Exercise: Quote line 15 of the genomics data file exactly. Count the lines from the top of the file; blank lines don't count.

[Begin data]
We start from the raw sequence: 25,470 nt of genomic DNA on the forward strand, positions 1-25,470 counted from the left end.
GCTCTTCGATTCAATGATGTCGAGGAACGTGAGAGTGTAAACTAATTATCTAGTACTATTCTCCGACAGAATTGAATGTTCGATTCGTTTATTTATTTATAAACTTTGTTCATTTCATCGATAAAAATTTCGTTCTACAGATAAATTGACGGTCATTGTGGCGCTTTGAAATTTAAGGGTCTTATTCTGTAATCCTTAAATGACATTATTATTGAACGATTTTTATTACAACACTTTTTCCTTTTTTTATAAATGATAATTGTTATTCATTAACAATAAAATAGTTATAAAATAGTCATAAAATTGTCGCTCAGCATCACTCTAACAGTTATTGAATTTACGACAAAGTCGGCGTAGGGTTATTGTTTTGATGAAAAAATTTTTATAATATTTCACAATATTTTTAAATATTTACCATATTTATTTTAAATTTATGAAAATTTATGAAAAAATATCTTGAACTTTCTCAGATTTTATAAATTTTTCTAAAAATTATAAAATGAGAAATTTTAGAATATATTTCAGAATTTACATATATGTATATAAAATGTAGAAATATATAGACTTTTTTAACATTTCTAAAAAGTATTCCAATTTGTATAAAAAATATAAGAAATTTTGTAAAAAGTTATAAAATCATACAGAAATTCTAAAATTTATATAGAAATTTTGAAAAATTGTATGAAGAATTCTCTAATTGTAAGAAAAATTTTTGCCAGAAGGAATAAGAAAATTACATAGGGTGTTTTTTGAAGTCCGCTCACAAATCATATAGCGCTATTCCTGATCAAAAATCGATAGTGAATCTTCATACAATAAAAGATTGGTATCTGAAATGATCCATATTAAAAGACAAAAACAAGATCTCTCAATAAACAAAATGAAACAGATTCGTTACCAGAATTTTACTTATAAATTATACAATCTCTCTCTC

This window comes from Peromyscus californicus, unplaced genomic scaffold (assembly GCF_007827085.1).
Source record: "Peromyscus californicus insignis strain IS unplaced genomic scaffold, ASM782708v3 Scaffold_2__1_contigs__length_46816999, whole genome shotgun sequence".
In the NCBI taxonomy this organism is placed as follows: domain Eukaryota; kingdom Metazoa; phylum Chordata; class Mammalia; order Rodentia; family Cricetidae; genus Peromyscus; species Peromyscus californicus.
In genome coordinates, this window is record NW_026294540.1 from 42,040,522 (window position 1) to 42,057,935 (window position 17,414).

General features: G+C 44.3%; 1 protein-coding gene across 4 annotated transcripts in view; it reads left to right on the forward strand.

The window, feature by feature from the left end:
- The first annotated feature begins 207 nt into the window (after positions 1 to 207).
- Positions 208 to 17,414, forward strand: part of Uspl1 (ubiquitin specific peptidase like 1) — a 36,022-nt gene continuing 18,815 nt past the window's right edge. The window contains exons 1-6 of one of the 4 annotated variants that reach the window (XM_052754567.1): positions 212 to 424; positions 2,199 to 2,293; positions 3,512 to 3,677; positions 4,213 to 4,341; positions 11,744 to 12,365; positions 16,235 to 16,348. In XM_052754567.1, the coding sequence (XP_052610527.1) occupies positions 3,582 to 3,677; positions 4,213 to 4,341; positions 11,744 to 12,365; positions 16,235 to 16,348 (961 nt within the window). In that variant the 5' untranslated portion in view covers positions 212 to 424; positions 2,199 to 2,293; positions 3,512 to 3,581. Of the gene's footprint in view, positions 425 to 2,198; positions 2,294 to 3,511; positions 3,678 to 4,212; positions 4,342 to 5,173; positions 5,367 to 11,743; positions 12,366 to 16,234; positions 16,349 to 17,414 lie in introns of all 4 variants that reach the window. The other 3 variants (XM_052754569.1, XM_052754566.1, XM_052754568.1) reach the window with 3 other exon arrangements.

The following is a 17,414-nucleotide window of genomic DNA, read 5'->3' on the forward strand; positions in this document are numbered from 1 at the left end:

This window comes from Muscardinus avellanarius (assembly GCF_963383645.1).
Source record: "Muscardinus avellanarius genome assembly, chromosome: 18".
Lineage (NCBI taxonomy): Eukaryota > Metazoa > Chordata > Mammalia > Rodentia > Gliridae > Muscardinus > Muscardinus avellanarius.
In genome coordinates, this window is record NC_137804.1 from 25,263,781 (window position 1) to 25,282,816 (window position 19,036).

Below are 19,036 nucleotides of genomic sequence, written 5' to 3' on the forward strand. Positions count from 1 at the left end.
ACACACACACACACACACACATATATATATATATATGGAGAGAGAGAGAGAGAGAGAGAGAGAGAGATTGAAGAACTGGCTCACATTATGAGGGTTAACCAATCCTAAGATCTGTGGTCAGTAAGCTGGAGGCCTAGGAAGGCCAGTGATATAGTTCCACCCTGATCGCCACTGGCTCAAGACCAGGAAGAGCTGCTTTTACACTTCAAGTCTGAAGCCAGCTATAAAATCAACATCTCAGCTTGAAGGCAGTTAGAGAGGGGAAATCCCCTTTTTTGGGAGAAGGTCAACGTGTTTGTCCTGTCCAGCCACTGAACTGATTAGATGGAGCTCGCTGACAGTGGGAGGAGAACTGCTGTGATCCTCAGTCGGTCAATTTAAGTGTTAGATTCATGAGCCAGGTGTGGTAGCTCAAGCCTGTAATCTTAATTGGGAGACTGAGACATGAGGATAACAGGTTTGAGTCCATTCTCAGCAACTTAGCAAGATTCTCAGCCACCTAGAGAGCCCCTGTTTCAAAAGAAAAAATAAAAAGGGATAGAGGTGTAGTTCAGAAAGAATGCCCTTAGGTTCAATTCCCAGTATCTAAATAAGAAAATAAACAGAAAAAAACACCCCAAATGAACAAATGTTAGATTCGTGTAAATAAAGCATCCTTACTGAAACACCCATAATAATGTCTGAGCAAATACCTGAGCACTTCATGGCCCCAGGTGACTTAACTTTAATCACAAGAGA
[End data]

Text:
In genome coordinates, this window is record NC_137804.1 from 25,263,781 (window position 1) to 25,282,816 (window position 19,036).